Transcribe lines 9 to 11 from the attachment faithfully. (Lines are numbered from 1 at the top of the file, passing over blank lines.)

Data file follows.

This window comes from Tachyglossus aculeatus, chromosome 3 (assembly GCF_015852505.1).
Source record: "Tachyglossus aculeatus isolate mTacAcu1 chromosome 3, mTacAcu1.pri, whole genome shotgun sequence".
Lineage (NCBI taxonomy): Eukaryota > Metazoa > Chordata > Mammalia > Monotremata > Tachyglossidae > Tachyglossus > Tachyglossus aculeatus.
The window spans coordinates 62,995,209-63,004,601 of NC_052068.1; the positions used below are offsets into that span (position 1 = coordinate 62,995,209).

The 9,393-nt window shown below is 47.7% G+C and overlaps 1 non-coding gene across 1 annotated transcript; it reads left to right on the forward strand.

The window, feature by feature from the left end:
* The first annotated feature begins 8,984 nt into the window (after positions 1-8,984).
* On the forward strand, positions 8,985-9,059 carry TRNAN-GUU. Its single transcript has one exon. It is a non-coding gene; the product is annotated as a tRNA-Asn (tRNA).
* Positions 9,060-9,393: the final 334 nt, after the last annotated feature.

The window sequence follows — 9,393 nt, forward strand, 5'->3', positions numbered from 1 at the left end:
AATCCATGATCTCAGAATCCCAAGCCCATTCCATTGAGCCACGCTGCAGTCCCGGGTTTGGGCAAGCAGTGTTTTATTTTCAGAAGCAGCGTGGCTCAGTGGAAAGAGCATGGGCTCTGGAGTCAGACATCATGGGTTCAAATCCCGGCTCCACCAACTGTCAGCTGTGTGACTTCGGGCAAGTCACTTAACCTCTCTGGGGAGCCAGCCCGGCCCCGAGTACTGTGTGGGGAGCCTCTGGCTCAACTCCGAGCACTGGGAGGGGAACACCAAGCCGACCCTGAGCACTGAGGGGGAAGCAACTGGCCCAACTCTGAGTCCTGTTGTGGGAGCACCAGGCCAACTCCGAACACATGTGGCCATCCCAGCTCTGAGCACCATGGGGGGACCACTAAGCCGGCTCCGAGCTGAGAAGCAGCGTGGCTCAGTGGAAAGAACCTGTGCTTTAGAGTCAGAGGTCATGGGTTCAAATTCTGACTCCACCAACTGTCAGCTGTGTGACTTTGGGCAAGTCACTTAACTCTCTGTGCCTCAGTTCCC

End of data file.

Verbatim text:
* Positions 9,060-9,393: the final 334 nt, after the last annotated feature.

The window sequence follows — 9,393 nt, forward strand, 5'->3', positions numbered from 1 at the left end:
AATCCATGATCTCAGAATCCCAAGCCCATTCCATTGAGCCACGCTGCAGTCCCGGGTTTGGGCAAGCAGTGTTTTATTTTCAGAAGCAGCGTGGCTCAGTGGAAAGAGCATGGGCTCTGGAGTCAGACATCATGGGTTCAAATCCCGGCTCCACCAACTGTCAGCTGTGTGACTTCGGGCAAGTCACTTAACCTCTCTGGGGAGCCAGCCCGGCCCCGAGTACTGTGTGGGGAGCCTCTGGCTCAACTCCGAGCACTGGGAGGGGAACACCAAGCCGACCCTGAGCACTGAGGGGGAAGCAACTGGCCCAACTCTGAGTCCTGTTGTGGGAGCACCAGGCCAACTCCGAACACATGTGGCCATCCCAGCTCTGAGCACCATGGGGGGACCACTAAGCCGGCTCCGAGCTGAGAAGCAGCGTGGCTCAGTGGAAAGAACCTGTGCTTTAGAGTCAGAGGTCATGGGTTCAAATTCTGACTCCACCAACTGTCAGCTGTGTGACTTTGGGCAAGTCACTTAACTCTCTGTGCCTCAGTTCCC